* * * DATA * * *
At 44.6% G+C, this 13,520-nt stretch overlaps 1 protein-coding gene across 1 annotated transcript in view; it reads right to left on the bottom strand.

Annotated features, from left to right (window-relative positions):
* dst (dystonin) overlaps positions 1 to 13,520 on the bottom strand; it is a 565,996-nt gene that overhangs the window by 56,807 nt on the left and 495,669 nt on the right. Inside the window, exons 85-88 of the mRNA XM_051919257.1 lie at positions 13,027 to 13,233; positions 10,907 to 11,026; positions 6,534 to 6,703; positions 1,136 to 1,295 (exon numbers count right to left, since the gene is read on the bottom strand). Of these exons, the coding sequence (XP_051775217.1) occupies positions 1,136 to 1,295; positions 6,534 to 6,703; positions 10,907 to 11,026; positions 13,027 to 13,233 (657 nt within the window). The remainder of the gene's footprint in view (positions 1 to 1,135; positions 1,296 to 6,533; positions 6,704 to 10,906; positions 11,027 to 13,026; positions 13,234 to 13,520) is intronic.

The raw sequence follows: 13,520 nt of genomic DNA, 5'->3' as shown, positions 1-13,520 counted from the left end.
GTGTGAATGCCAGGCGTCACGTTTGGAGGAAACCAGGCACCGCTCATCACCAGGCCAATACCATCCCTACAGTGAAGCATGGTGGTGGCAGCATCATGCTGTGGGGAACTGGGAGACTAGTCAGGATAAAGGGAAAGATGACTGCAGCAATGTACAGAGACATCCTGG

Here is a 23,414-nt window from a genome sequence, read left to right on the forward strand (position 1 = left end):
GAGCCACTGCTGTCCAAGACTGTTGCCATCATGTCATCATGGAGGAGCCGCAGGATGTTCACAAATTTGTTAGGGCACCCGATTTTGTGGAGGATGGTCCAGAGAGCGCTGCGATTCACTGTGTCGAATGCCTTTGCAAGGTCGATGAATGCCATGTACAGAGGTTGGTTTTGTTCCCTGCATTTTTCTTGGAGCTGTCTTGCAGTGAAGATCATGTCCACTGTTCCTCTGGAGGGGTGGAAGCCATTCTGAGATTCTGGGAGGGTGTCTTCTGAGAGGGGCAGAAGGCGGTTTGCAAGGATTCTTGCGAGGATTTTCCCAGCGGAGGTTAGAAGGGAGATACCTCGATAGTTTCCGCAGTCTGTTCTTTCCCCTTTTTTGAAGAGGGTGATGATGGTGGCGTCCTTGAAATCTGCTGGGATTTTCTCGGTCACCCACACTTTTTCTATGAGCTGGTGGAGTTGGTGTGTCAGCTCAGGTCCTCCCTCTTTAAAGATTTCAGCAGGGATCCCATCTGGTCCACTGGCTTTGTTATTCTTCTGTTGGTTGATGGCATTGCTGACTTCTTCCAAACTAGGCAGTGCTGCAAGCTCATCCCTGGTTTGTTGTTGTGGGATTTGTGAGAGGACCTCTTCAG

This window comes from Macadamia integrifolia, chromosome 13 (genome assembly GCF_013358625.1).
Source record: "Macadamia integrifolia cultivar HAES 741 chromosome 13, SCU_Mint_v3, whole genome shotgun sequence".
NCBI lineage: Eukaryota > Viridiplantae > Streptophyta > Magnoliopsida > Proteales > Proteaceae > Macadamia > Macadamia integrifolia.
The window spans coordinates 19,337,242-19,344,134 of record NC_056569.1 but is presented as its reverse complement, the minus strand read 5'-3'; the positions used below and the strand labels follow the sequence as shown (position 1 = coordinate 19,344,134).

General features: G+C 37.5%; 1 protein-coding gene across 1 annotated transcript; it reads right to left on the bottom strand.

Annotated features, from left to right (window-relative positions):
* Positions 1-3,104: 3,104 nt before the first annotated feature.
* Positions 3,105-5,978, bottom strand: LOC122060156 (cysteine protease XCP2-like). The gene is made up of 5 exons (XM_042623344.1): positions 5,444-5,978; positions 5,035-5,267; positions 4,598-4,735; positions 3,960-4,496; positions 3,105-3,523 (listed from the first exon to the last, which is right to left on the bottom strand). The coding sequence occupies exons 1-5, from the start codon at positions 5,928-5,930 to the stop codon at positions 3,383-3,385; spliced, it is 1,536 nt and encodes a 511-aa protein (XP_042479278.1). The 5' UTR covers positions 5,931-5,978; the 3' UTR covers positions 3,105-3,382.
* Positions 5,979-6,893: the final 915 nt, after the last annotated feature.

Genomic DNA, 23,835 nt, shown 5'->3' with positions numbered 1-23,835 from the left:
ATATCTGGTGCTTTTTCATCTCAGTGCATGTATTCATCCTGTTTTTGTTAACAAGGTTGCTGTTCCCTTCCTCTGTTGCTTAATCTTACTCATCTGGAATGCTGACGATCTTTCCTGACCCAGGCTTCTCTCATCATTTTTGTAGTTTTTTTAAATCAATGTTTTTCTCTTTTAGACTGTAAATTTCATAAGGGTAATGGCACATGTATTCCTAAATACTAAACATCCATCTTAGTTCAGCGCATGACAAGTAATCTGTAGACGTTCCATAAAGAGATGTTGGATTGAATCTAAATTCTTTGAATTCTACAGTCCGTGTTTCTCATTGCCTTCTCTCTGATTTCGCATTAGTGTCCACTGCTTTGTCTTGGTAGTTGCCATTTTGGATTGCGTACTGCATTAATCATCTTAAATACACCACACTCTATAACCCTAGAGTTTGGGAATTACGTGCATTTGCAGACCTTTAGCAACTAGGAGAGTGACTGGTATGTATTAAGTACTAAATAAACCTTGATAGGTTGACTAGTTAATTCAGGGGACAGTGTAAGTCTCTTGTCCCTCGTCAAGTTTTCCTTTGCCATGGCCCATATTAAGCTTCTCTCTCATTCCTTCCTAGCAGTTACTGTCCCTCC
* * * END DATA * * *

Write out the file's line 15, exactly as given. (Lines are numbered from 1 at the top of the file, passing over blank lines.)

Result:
* Positions 3,105-5,978, bottom strand: LOC122060156 (cysteine protease XCP2-like). The gene is made up of 5 exons (XM_042623344.1): positions 5,444-5,978; positions 5,035-5,267; positions 4,598-4,735; positions 3,960-4,496; positions 3,105-3,523 (listed from the first exon to the last, which is right to left on the bottom strand). The coding sequence occupies exons 1-5, from the start codon at positions 5,928-5,930 to the stop codon at positions 3,383-3,385; spliced, it is 1,536 nt and encodes a 511-aa protein (XP_042479278.1). The 5' UTR covers positions 5,931-5,978; the 3' UTR covers positions 3,105-3,382.